The final track on the disc is Puszta Wehmut (Longing for the Steppes). While some consider it a miniature Hungarian Rhapsody, its real impact is as a work with a strong contemporary feel of the 20th century, still several decades hence.
Grante’s contribution to this Naxos series is very fine indeed. An additional noteworthy feature is that he performs on Bösendorfer’s newly engineered concert grand, the 280 VC. It has a consistently mellow tone throughout its range and an impressive ability to be mysteriously subtle.
At 18, Misha Dacić was the youngest competitor at the 1996 Liszt Competition in Budapest, where he came to the attention of Lazar Berman who made him his student for the next six years. Dacić’s new recording Scriabin (Piano Classics PCL10136 piano-classics.com) is impressive evidence of this young pianist’s talent and creative intellect.
The decision to choose Scriabin for an early career recording is as courageous as it is risky – even more so when the repertoire spans most of the composer’s lifetime. But therein lies Dacić’s plan. Something about Scriabin’s artistic evolution appeals to him deeply enough that he wants to portray it in his program choices. The first six tracks are early works, etudes and mazurkas mostly, and are consistent with the technical challenges and forward-looking language of composers at the turn of the 19th century. The remaining ones cover the rest of Scriabin’s life up to his death in 1915. This is where the turbulence, only hinted at subtly in the early works, emerges more forcefully.
Scriabin uses every compositional technique to portray his growing personal turmoil. The music becomes denser, planned structure gives way more frequently to freer forms, and key relationships become more distant. Dacić embraces this journey of dramatic change with a startling command of the keyboard and a musical maturity beyond his years.
It’s a thoroughly captivating disc that should add Dacić to the list of Scriabin’s finest interpreters.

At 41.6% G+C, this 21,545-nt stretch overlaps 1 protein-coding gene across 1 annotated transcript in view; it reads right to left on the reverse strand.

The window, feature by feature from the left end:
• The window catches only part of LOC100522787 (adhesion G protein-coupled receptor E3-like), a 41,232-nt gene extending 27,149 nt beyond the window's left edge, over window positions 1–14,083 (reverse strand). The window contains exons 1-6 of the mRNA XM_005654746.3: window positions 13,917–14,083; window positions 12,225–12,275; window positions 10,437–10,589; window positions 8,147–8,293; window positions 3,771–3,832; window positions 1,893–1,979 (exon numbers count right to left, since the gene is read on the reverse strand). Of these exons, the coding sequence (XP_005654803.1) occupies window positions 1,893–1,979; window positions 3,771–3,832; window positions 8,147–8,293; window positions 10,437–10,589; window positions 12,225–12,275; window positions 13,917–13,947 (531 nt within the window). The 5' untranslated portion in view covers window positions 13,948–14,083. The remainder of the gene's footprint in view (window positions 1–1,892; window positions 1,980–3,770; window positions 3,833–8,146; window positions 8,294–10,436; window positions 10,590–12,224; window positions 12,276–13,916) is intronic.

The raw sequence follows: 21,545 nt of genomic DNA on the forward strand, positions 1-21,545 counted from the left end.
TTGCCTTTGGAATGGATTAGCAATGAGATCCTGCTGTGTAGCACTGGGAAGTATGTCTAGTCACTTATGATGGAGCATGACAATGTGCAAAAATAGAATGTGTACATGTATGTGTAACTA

Organist Erik Simmons’ new release Owl Night – Music for Organ by Carson Cooman (Divine Art dda 25163 divineartrecords.com) is the seventh volume in this series. All the recordings use the digital modelling technology of the Hauptwerk system, enabling the recording to be made off-site. In this case, the Cavaillé-Coll pipe organ of 1882-85 in the Abbey of Saint-Étienne, Caen, France is the instrument featured on the disc.
Cooman is an American composer and organist whose output volume is astonishing. This recording presents recent compositions from 2016 and 2017. As a performer, Simmons has an affinity for contemporary organ music, and his exposure to Cooman’s work is extensive. The music takes full advantage, especially under Simmons’ hands, of the imaginative and emotionally evocative colouring of which the Abbey organ is capable. The title track Owl Night is an excellent example of this. Simmons uses a mellow flute rank to portray the extended hooting theme that recurs throughout the piece. Preludio Staccato is another example of the remarkable orchestral effects available on this instrument. Here, the mutation ranks create a lovely bell-like shimmer to the upper lines.
The repertoire is well chosen and makes for very satisfying listening as a digital concert. The Toccata, Aria and Finale that concludes the program is suitably grand, and even on a mid-range sound system there’s no doubt about the power and grandeur of this magnificent pipe organ.
Benjamin Goodman is an Israeli pianist whose latest recording Piano Works by Sara Feigin (Navona NV6147 navonarecords.com) introduces a relatively unknown composer. Sara Feigin (1928-2011) was born in Latvia but fled with her family during WWII. Her musical gift was already obvious as a child. She developed this further while away from Latvia and continued it at the Riga Conservatory upon her return after the war. In the 1970s she settled in Israel, where she continued to compose and teach.